Our New Office

As many of you will know the IWGB opened its first office outside of London at the end of May. The great news for Scottish foster carers is that it is in centre of Glasgow right next to Central Station for very accessible for our members who need help and advice. As I’ve said before it is very sad that as foster carers we need the help and support of a union but the huge and continued growth in our membership and the number of requests for help and advice we receive tells us that not only it is desirable that we are here but it is essential if the country is going to retain highly experienced and well trained foster carers.

Over the next few months we are going to start running our membership workshops which will give foster carers advice and tips for keeping themselves safe in a precarious working environment. This will not in the main be information about how to look after children in a caring and therapeutic manner and this is something that all foster carer should receive from their LA or agency, it will be advice about how to work in a cash strapped, defensive and risk adverse care system and how to avoid being scapegoated when things, as they inevitable will from time to time, go wrong.

Foster carers look after children who to a greater or lesser extend have suffered grief and loss. Many of these children have also experienced profound and prolonged neglect and abuse at the hands of family members of others who have access to them. This kind of difficult start in life leads to life long challenges which are becoming more widely acknowledged due to the rise in understanding of Adverse Childhood Experiences (ACES) research. As foster carers we are the ones who are with children living with these challenges on a daily basis and we know them and their needs very well. However we are not the budget holders or even have direct access to the those who hold the purse strings so accessing the right help and support can be very difficult.

So sadly more often or not it is the foster carer who is blamed when despite their best efforts the children in their care do not get the professional support needed. Many carers tell us that if they do repeatedly ask for help they are seen as trouble makers or labelled as not coping so many keep quiet and hide their concerns until a crisis point is reached. Despite the rhetoric that is often used in fostering adverts we are not viewed as an equal when it comes to decision making for children who we live with. All too often ‘Professionals Meetings’ are held where major decisions are made without us, the carers providing the day to day support, present. We are not viewed as the highly skilled and experienced workers that we but until this changes and the role of foster carer is acknowledged for what it is, children in foster care will not have their needs met as well as they could be.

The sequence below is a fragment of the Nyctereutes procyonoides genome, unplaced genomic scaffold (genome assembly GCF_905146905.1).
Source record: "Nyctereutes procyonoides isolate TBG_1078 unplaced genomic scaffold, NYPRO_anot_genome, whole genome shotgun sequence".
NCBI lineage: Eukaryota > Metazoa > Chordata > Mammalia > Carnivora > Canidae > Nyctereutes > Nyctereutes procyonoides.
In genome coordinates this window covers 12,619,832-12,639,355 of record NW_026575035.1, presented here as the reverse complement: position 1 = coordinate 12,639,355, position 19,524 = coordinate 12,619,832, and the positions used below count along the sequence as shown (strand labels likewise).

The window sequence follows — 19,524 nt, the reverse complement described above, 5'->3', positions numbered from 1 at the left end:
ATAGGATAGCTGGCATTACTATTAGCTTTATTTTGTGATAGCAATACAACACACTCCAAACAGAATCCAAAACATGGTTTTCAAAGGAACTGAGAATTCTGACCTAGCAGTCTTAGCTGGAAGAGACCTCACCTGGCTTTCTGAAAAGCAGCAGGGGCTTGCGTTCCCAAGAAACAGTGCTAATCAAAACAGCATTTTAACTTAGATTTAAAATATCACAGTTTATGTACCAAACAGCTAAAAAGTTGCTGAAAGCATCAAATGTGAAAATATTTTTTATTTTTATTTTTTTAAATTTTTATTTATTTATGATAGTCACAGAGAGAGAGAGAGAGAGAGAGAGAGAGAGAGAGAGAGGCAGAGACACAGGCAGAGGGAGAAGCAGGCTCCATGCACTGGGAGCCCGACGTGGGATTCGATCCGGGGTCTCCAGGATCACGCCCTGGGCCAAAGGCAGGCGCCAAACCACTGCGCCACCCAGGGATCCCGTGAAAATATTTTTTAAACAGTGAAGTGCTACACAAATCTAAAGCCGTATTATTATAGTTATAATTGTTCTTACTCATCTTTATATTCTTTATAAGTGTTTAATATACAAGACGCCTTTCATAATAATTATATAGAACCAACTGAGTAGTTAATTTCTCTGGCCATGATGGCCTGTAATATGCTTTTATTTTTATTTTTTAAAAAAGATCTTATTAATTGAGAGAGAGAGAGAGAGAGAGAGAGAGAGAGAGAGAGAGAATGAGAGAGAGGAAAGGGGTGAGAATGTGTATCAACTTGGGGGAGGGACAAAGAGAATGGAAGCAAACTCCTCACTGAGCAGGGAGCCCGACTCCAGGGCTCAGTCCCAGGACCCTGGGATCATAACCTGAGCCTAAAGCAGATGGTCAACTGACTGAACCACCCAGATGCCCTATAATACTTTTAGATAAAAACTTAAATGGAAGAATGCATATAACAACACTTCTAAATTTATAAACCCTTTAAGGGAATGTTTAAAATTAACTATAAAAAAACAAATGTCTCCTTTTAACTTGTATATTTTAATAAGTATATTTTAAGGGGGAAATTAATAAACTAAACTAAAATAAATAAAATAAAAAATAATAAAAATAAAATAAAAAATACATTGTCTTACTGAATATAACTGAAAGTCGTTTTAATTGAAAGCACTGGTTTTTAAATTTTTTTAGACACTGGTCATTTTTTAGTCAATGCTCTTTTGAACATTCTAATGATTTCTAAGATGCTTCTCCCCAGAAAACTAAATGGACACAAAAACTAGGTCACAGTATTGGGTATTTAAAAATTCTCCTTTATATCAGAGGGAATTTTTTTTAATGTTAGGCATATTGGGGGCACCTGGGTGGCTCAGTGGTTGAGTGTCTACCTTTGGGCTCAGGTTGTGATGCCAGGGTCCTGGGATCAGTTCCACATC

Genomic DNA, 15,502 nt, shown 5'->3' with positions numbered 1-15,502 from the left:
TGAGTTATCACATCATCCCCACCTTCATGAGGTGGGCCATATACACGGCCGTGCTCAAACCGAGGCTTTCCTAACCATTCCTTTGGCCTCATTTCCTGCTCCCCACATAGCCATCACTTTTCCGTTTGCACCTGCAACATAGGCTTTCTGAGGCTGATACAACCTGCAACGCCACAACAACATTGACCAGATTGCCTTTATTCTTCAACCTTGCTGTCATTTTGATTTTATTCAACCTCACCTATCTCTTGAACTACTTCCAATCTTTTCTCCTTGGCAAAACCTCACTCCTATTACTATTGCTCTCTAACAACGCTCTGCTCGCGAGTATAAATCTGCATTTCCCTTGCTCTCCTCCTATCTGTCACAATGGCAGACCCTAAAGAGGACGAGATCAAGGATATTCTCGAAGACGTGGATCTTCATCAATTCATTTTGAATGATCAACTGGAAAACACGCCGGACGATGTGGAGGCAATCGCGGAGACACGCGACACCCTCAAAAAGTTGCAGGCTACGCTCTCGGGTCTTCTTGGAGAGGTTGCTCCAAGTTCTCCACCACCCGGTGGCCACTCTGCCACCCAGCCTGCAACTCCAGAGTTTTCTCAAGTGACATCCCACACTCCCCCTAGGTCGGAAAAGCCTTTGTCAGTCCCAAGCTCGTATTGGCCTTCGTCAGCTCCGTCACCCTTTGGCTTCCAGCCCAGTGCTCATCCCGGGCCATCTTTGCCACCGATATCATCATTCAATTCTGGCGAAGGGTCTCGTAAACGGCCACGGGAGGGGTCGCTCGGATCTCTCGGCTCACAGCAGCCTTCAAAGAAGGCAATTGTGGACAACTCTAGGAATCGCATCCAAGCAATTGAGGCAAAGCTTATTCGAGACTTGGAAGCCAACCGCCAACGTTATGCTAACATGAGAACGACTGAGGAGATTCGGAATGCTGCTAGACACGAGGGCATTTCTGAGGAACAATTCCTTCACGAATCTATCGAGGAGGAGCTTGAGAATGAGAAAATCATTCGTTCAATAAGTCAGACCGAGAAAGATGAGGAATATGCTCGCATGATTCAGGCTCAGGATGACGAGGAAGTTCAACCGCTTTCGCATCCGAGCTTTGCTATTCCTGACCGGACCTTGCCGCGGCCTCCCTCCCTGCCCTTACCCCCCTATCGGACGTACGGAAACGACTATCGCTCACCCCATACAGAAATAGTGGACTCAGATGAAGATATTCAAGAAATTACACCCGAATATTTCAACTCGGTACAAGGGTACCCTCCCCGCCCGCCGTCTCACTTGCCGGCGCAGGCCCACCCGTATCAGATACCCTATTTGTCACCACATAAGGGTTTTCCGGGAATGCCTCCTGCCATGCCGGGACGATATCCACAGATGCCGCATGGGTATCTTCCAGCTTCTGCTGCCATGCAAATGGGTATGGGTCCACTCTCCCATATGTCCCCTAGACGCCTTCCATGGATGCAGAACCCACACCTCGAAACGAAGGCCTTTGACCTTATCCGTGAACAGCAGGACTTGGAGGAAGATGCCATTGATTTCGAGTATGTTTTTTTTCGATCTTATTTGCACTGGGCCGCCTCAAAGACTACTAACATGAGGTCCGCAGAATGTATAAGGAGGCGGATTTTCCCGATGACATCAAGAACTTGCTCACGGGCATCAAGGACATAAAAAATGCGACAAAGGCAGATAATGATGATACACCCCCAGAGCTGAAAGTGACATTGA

By doing this work and providing this support to our members we know we are positively influencing the lives of many children. A better supported and more informed foster carer will be better able to meet the needs of the child in their care. None of our calls for worker status or a central register will adversely affect the relationships that foster carers have with the children and young people who live with them. I can be a worker and have rights and still be mum to my foster child. I will still be there to offer encouragement and hugs when needed, still there to help dry tears and help children make sense of their past and most importantly will still be there when things are get difficult as the knee jerk reaction will no longer be to lay the blame on the foster care but instead to take a proper multi agency approach to supporting children in Scotland who through no fault of their own are unable to live with their birth families.

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